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AS3 101: Functions – Basix

This post is part of a series called AS3 101.
AS3 101: Variables - Basix
AS3 101: Branching - Basix

This is part 2 of the introduction to ActionScript 3.0 series. We'll be talking about functions. Just like last time, when we focused on variables, we'll be primarily targeting the neophyte programmer, who has little to no experience with functions. However, even if you're relatively comfortable with functions, you may want to skim through this tutorial if certain aspects of them – like datatypes and default values – aren't quite sitting well with you.

We'll spend the first half of the tutorial covering things at a more theoretical level, then put some of those ideas to use in the second half. We'll be building a very simple piece with a series of buttons which swap out the content on another part of the page. There'll be a few functions in use to accomplish this, primarily one that handles the setting of the content. Make yourself comfortable, go and take a look at the demo, then get stuck into the tut..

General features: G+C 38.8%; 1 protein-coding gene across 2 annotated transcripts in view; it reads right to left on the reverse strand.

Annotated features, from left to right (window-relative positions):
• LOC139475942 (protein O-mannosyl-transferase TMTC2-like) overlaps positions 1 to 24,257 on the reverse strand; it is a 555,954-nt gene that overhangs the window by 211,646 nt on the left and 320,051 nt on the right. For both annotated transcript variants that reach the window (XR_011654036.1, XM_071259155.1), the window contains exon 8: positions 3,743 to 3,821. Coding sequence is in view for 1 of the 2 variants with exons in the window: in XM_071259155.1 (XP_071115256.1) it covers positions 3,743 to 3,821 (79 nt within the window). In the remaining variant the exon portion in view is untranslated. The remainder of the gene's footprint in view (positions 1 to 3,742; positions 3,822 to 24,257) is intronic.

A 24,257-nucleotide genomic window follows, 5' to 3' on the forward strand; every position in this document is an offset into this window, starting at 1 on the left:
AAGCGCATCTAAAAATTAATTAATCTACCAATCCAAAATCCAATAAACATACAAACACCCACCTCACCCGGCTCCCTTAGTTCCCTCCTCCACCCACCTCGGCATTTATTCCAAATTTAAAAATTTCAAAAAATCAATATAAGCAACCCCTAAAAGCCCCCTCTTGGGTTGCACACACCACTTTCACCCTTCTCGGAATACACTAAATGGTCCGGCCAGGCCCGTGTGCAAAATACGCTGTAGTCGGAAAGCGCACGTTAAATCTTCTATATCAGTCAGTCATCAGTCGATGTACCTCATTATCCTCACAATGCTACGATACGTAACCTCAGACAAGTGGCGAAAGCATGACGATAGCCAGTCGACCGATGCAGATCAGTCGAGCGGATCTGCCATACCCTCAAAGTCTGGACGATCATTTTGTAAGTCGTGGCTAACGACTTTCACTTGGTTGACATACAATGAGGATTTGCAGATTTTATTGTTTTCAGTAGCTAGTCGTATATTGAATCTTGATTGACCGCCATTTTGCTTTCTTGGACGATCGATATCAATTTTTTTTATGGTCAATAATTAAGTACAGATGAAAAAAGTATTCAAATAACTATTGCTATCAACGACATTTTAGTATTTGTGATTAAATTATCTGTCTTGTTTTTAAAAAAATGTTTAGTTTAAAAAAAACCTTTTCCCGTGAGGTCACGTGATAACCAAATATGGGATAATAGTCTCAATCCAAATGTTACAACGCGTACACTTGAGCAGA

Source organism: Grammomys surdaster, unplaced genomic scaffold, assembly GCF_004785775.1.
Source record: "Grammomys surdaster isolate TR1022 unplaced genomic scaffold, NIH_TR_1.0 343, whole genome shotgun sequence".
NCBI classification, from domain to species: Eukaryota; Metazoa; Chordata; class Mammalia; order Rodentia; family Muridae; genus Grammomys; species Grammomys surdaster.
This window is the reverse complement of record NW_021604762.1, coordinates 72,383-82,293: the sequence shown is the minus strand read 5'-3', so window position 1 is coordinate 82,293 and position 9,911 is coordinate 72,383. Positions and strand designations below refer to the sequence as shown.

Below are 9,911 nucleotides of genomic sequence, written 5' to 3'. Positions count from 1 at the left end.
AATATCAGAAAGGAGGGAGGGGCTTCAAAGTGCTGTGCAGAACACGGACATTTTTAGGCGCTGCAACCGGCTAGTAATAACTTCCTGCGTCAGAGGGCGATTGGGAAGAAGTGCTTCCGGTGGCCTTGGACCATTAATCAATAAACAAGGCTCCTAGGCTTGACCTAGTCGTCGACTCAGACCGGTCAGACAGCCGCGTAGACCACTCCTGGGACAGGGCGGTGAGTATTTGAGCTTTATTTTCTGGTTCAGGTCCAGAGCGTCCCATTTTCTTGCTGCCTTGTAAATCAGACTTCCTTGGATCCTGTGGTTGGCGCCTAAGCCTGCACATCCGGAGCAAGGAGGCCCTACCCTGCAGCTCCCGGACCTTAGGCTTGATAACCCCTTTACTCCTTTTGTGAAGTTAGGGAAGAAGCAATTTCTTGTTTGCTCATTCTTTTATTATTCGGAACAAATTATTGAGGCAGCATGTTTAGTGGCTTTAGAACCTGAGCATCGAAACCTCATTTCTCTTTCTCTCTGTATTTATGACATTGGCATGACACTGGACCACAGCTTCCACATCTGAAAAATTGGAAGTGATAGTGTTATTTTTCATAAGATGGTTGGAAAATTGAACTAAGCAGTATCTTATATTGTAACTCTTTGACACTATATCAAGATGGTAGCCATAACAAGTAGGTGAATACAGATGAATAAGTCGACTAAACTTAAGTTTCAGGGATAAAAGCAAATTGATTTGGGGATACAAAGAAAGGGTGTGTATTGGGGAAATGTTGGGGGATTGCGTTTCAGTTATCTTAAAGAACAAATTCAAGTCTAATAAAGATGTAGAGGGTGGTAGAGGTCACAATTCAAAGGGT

Step 1: What is a Function?

If you read the AS3 101 tutorial on variables, then you'll know that programming variables have their root in mathematics. Functions actually share the same lineage, which is fitting, as variables and functions are the two most fundamental building blocks in any programming language.

In mathematics, a function takes a single value and produces a related single value. That is to say, the function of x is the value y. Feeding x into the function produces a new value y. The same value for x should always produce the same value of y.

In programming, a function can perform the exact same task as in math, but is far less dependent on the input and output values. The idea though, is the same: a more complex task is encapsulated in some kind of wrapper, which we can then execute by simply calling the function.

That is, say we have a little bit of code to draw a star and we need lots of stars drawn in our program. Maybe it takes 10 lines of code to actually draw the star. Rather than writing those 10 lines (or variants of them) over and over again, we can put them into a function. If we do so, every time we need to draw a star we simply call our function by name, rather than copy and paste in those 10 lines every time.